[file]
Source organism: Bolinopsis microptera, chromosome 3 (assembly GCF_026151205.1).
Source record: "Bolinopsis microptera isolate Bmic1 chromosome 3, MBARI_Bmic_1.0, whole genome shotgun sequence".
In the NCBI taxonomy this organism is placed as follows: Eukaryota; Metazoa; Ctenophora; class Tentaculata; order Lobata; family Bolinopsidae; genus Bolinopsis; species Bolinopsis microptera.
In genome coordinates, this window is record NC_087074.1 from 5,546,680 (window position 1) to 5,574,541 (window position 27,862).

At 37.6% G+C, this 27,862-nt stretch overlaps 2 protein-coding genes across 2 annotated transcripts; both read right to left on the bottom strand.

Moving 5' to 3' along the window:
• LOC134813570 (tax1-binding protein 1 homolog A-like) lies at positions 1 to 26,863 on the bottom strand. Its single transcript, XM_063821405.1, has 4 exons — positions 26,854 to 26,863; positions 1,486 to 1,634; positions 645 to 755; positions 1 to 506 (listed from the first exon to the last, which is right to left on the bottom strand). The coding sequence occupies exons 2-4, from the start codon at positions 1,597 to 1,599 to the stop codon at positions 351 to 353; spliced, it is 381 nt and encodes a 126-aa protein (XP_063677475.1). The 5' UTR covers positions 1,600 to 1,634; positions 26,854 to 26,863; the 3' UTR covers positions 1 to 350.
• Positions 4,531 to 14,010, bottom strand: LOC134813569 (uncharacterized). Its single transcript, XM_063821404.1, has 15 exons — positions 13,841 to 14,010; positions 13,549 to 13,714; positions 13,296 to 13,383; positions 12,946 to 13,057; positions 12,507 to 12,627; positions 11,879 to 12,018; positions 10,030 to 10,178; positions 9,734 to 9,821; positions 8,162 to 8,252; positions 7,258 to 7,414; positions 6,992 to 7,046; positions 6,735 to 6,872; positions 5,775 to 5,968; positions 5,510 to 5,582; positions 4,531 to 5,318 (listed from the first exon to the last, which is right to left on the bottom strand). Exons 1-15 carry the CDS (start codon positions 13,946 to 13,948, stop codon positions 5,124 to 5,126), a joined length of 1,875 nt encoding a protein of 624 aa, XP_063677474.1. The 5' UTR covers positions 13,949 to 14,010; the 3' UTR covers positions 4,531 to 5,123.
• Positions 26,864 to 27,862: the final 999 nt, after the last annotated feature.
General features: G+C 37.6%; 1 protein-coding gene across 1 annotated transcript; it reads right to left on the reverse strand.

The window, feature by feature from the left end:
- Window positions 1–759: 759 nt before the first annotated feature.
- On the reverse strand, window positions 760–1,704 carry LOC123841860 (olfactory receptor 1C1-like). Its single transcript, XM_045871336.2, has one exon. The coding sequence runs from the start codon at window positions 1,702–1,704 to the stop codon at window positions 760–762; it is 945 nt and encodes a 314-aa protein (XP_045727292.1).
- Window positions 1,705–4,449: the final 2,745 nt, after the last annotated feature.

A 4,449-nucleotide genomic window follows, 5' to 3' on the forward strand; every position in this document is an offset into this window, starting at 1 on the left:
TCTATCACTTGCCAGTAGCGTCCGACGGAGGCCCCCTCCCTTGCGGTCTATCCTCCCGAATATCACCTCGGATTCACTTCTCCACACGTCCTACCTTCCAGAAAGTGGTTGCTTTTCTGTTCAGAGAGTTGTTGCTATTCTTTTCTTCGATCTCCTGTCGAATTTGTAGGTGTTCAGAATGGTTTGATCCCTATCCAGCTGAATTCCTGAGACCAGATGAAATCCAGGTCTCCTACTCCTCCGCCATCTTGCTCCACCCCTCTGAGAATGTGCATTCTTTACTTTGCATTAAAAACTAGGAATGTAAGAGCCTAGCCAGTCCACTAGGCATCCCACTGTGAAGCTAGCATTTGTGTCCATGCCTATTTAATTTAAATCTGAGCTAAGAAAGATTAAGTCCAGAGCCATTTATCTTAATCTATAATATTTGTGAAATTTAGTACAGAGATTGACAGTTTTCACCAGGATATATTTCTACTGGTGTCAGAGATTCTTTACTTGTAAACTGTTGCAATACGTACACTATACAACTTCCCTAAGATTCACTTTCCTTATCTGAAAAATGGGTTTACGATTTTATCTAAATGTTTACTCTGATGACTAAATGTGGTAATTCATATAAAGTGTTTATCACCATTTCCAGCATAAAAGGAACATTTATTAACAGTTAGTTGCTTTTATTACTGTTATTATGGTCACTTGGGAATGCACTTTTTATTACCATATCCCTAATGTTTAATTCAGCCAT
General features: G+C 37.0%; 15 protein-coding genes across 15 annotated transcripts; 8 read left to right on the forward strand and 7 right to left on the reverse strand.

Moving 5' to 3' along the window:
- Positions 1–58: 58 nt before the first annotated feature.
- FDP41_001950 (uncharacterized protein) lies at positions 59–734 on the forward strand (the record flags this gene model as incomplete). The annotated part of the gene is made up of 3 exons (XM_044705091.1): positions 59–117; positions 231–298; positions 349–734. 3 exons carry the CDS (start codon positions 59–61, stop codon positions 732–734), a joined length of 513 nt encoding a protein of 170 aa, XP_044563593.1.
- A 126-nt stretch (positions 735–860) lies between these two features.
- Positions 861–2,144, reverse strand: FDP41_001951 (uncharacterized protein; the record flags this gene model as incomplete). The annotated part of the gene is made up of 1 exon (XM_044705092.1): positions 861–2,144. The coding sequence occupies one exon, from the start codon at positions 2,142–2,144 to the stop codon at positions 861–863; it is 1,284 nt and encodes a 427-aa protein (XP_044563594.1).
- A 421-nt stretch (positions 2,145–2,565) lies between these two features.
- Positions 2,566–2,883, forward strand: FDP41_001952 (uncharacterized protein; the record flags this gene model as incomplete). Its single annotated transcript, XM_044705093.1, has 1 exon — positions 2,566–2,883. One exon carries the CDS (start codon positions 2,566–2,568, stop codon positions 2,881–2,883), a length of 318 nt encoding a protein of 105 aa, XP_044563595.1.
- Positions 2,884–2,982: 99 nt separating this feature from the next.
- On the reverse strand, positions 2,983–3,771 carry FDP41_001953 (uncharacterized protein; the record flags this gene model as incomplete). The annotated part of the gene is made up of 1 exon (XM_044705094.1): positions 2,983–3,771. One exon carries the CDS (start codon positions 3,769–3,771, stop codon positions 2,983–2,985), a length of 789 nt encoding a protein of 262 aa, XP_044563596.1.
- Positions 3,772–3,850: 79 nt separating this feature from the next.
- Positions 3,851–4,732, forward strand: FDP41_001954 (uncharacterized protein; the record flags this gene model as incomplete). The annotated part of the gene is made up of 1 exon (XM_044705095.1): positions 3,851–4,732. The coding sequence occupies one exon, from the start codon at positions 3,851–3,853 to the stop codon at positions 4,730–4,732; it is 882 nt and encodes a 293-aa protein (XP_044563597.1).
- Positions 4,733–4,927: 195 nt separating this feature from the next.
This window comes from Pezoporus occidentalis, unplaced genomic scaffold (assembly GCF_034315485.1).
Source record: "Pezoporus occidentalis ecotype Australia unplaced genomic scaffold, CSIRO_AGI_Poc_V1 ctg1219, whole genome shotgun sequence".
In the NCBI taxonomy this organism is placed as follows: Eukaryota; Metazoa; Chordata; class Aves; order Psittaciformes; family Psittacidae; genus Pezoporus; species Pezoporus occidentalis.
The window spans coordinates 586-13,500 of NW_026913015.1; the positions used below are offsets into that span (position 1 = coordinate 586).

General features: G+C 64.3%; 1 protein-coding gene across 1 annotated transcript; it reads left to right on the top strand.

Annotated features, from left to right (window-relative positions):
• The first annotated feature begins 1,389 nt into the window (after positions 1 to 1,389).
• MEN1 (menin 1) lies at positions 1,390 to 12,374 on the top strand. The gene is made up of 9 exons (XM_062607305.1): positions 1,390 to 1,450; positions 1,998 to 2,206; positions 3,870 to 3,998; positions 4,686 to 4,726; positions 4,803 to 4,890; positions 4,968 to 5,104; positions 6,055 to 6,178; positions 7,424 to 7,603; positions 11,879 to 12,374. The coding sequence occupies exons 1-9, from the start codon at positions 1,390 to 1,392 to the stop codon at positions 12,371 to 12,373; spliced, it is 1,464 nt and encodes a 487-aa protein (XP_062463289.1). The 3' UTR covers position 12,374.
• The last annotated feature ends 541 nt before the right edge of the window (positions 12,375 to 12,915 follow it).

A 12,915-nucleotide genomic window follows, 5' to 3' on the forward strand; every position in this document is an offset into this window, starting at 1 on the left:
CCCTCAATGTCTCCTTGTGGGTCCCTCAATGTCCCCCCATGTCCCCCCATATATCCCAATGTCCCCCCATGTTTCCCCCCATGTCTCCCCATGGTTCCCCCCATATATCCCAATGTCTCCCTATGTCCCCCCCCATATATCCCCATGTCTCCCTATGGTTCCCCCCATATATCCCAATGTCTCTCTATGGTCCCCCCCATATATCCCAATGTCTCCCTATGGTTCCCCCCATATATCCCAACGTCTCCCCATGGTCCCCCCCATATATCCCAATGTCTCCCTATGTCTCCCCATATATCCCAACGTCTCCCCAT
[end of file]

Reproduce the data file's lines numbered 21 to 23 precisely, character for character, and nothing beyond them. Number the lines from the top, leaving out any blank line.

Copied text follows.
- A 126-nt stretch (positions 735–860) lies between these two features.
- Positions 861–2,144, reverse strand: FDP41_001951 (uncharacterized protein; the record flags this gene model as incomplete). The annotated part of the gene is made up of 1 exon (XM_044705092.1): positions 861–2,144. The coding sequence occupies one exon, from the start codon at positions 2,142–2,144 to the stop codon at positions 861–863; it is 1,284 nt and encodes a 427-aa protein (XP_044563594.1).
- A 421-nt stretch (positions 2,145–2,565) lies between these two features.